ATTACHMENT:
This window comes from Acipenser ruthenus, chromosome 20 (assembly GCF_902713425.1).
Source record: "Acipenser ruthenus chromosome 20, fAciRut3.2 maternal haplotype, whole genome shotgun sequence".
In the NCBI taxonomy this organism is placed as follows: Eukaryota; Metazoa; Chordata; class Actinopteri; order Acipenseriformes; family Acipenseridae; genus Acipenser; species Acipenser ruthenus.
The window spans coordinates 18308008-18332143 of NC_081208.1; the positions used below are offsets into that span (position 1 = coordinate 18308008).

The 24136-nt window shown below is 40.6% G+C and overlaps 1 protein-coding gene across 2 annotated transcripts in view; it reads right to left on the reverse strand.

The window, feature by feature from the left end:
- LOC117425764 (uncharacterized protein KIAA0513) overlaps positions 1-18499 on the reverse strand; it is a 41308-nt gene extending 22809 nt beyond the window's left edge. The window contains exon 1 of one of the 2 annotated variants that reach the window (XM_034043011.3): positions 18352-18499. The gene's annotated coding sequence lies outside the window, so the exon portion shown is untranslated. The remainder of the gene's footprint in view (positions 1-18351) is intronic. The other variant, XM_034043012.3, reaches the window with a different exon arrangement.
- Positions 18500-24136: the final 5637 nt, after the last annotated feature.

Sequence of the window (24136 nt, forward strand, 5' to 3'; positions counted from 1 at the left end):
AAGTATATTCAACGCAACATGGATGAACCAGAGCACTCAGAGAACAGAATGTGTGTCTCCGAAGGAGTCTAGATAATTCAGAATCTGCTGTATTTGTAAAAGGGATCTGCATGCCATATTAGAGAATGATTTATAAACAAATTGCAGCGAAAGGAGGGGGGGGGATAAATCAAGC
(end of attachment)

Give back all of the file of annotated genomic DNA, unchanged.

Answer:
This window comes from Acipenser ruthenus, chromosome 20 (assembly GCF_902713425.1).
Source record: "Acipenser ruthenus chromosome 20, fAciRut3.2 maternal haplotype, whole genome shotgun sequence".
In the NCBI taxonomy this organism is placed as follows: Eukaryota; Metazoa; Chordata; class Actinopteri; order Acipenseriformes; family Acipenseridae; genus Acipenser; species Acipenser ruthenus.
The window spans coordinates 18308008-18332143 of NC_081208.1; the positions used below are offsets into that span (position 1 = coordinate 18308008).

The 24136-nt window shown below is 40.6% G+C and overlaps 1 protein-coding gene across 2 annotated transcripts in view; it reads right to left on the reverse strand.

The window, feature by feature from the left end:
- LOC117425764 (uncharacterized protein KIAA0513) overlaps positions 1-18499 on the reverse strand; it is a 41308-nt gene extending 22809 nt beyond the window's left edge. The window contains exon 1 of one of the 2 annotated variants that reach the window (XM_034043011.3): positions 18352-18499. The gene's annotated coding sequence lies outside the window, so the exon portion shown is untranslated. The remainder of the gene's footprint in view (positions 1-18351) is intronic. The other variant, XM_034043012.3, reaches the window with a different exon arrangement.
- Positions 18500-24136: the final 5637 nt, after the last annotated feature.

Sequence of the window (24136 nt, forward strand, 5' to 3'; positions counted from 1 at the left end):
AAGTATATTCAACGCAACATGGATGAACCAGAGCACTCAGAGAACAGAATGTGTGTCTCCGAAGGAGTCTAGATAATTCAGAATCTGCTGTATTTGTAAAAGGGATCTGCATGCCATATTAGAGAATGATTTATAAACAAATTGCAGCGAAAGGAGGGGGGGGGATAAATCAAGC